ELDERLY people are appealing for help in brightening up their community.
The residents of Croftlands, in Newsome, are hoping flower power will do the trick – but need council officials to include them in their bulb planting mission first.
The Examiner recently reported that about 900,000 bulbs are being planted across Kirklees to create a carpet of colour when they spring into bloom next year.
Council officials are planting more than 700,000 purple crocuses, 178,000 yellow daffodils and nearly 3,000 snowdrops in sites all over the area, including Huddersfield town centre.
But residents of Croftlands, at Newsome, say they are always missed off the planting route. Denise Hallas, 69, said: “Last spring when the crocuses came out all up on the top of Newsome they looked absolutely beautiful, but we don’t have anything where we are.
“It would be lovely to have some flowers to look out at – I think it would really help brighten up peoples’ days.”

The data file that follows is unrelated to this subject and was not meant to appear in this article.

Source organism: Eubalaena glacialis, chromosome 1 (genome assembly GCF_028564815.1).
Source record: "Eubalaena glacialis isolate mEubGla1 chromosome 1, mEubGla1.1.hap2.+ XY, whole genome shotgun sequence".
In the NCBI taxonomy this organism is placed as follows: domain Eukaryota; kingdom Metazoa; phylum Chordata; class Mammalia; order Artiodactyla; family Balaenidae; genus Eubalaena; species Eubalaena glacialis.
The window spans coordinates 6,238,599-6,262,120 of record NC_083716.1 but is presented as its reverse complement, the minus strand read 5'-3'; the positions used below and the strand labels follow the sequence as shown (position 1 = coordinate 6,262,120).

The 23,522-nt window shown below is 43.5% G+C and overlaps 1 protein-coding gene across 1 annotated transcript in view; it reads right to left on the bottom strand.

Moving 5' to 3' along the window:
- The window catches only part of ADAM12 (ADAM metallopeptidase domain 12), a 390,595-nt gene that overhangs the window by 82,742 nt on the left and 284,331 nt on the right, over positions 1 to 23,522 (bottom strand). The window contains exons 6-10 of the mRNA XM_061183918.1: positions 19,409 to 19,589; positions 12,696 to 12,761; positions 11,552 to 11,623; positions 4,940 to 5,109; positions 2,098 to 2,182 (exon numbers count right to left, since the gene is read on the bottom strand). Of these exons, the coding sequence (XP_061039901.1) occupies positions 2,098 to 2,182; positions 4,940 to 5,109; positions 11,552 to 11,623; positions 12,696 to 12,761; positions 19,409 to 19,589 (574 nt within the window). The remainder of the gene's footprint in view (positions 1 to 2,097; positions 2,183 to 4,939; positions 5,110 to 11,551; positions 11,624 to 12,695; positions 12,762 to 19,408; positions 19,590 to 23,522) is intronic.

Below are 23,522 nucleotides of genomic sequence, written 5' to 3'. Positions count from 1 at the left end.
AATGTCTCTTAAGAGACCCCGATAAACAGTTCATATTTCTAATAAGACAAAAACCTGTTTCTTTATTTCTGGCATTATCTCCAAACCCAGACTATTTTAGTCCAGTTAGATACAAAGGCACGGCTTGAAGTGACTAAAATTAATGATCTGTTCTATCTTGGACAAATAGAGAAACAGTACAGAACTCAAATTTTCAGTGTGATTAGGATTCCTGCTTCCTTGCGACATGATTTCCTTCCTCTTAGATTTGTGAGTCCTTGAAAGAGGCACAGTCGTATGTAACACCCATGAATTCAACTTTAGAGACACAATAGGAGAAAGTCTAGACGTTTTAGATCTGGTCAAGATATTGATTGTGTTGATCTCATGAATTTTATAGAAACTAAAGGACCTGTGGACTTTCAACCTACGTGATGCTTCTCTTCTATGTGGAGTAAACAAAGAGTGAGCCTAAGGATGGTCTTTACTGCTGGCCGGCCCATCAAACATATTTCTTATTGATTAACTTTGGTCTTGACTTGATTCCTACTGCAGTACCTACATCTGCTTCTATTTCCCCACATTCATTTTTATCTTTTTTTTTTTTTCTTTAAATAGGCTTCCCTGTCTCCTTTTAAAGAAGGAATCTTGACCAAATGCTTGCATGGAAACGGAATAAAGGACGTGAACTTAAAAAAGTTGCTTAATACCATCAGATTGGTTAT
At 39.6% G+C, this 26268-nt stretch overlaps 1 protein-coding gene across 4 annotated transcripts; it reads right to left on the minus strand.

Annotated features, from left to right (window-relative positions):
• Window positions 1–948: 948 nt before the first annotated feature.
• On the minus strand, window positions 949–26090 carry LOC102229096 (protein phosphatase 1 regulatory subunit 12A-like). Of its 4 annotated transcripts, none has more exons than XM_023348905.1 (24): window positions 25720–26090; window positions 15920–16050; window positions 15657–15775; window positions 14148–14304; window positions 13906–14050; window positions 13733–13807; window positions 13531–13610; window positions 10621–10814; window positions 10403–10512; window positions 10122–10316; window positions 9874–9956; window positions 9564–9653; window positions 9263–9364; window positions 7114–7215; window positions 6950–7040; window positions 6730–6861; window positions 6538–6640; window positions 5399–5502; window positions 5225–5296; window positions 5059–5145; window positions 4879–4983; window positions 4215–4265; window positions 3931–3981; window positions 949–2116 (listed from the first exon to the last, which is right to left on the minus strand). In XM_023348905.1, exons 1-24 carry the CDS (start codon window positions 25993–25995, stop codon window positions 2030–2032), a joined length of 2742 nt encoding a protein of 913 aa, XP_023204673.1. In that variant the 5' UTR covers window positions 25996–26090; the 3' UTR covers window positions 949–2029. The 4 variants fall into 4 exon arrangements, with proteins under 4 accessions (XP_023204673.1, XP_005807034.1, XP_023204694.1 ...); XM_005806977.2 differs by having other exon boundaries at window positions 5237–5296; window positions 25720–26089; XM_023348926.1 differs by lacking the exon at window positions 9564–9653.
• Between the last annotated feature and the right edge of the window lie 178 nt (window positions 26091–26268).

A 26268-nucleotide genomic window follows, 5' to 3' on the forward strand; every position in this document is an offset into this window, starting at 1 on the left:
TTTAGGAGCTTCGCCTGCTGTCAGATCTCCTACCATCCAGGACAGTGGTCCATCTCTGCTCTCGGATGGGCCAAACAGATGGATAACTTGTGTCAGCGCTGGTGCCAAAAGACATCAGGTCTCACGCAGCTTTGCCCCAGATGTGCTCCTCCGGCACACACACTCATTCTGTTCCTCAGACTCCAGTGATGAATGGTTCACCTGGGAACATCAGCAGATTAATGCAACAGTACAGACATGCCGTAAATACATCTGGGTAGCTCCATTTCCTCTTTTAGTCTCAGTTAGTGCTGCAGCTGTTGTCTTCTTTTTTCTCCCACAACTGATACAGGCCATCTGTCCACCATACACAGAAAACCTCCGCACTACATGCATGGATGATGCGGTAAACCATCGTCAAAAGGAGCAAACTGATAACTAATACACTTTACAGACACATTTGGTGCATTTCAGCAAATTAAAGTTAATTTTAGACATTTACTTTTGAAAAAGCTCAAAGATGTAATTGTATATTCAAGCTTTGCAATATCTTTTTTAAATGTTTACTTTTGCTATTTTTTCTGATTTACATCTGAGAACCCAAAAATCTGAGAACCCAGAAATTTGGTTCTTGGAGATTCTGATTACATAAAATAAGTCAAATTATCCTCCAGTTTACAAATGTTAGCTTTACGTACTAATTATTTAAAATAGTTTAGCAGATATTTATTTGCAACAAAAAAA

Mrs Hallas said that when the flats and bungalows on the street were built 30 years ago the surrounding green space used to be filled with colourful rose beds. But the flowers haven’t been replaced for years and she says the place is looking quite dull.
She said: “Croftlands is beginning to feel a bit like a forgotten place, so dull and dowdy. It needs a bit of cheering up and I really think some colour could make such a difference to the area. Maybe Kirklees is only planting on main roads like bus routes, but we still feel we should be included.”
Colin Bampton, who helps 80-year-old resident Marion Rhodes with her gardening, said he felt the elderly would particularly benefit from seeing their neighbourhood in bloom.
He said: “We used to have some roses but they became neglected and now we have nothing. There’s so little happening round here, and I think it would be nice for the old people – especially the housebound – to be able to look out their windows and see something colourful.”
A spokeswoman for Kirklees Council said: “Parks and Open Spaces would be delighted to hear from the community about where they would like to see bulb planting. Once a request has been received the service will need to check that the land in question is publicly owned and suitable before the work could go ahead.
“Although planting is already underway for next spring, the new areas would be considered for subsequent years.”